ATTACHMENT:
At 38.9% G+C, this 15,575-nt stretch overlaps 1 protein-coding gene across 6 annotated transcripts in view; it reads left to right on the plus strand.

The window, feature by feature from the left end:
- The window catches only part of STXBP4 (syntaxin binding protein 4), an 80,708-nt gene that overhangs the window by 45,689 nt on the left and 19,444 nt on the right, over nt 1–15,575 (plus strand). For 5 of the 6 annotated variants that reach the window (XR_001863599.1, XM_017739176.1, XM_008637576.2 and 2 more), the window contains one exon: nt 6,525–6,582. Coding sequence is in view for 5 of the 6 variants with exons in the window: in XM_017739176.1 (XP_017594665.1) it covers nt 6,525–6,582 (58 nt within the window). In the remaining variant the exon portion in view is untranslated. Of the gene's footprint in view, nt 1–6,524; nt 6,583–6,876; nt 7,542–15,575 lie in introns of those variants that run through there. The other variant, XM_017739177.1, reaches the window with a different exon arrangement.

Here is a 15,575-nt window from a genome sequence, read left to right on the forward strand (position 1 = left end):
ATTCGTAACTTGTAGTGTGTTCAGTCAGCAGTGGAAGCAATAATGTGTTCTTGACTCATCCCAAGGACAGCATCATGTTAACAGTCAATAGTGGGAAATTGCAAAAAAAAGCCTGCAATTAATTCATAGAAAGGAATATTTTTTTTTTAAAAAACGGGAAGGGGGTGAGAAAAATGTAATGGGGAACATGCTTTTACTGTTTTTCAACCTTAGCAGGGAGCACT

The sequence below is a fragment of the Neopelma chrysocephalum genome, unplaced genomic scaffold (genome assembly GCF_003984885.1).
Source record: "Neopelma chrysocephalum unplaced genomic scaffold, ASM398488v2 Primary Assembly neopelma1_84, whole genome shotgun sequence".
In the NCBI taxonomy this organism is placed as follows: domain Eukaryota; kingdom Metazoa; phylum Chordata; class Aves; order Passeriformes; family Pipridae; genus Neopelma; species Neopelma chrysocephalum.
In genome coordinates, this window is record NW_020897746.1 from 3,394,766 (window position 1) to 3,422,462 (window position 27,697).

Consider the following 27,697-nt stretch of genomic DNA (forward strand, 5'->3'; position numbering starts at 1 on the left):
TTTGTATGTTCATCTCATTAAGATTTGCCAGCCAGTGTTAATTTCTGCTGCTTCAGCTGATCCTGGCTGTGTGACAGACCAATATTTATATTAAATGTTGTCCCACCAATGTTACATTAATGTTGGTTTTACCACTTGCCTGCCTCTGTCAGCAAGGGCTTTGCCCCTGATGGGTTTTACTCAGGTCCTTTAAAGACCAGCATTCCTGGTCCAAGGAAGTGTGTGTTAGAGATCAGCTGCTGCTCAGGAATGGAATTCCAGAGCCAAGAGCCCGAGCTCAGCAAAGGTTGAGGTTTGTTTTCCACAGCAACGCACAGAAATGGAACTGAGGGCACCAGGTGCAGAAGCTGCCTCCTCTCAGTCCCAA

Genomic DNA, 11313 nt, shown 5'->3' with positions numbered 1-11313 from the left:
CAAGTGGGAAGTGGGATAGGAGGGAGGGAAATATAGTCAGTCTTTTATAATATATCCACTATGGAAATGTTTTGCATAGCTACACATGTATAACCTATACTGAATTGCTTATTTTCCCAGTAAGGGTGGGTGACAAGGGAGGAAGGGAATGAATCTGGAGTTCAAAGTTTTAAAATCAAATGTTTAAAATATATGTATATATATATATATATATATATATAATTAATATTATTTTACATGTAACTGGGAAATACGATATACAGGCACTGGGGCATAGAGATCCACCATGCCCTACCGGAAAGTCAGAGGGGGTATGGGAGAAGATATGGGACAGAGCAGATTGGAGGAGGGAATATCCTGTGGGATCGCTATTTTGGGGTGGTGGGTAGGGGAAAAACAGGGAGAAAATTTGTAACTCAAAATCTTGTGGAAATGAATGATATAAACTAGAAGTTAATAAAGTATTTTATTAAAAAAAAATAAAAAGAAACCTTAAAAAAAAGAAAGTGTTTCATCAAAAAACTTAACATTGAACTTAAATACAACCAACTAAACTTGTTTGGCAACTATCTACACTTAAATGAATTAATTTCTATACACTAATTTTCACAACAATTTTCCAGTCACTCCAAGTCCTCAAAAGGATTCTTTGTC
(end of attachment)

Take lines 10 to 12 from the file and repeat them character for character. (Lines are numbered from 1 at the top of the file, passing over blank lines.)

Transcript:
Consider the following 27,697-nt stretch of genomic DNA (forward strand, 5'->3'; position numbering starts at 1 on the left):
TTTGTATGTTCATCTCATTAAGATTTGCCAGCCAGTGTTAATTTCTGCTGCTTCAGCTGATCCTGGCTGTGTGACAGACCAATATTTATATTAAATGTTGTCCCACCAATGTTACATTAATGTTGGTTTTACCACTTGCCTGCCTCTGTCAGCAAGGGCTTTGCCCCTGATGGGTTTTACTCAGGTCCTTTAAAGACCAGCATTCCTGGTCCAAGGAAGTGTGTGTTAGAGATCAGCTGCTGCTCAGGAATGGAATTCCAGAGCCAAGAGCCCGAGCTCAGCAAAGGTTGAGGTTTGTTTTCCACAGCAACGCACAGAAATGGAACTGAGGGCACCAGGTGCAGAAGCTGCCTCCTCTCAGTCCCAA

Genomic DNA, 11313 nt, shown 5'->3' with positions numbered 1-11313 from the left: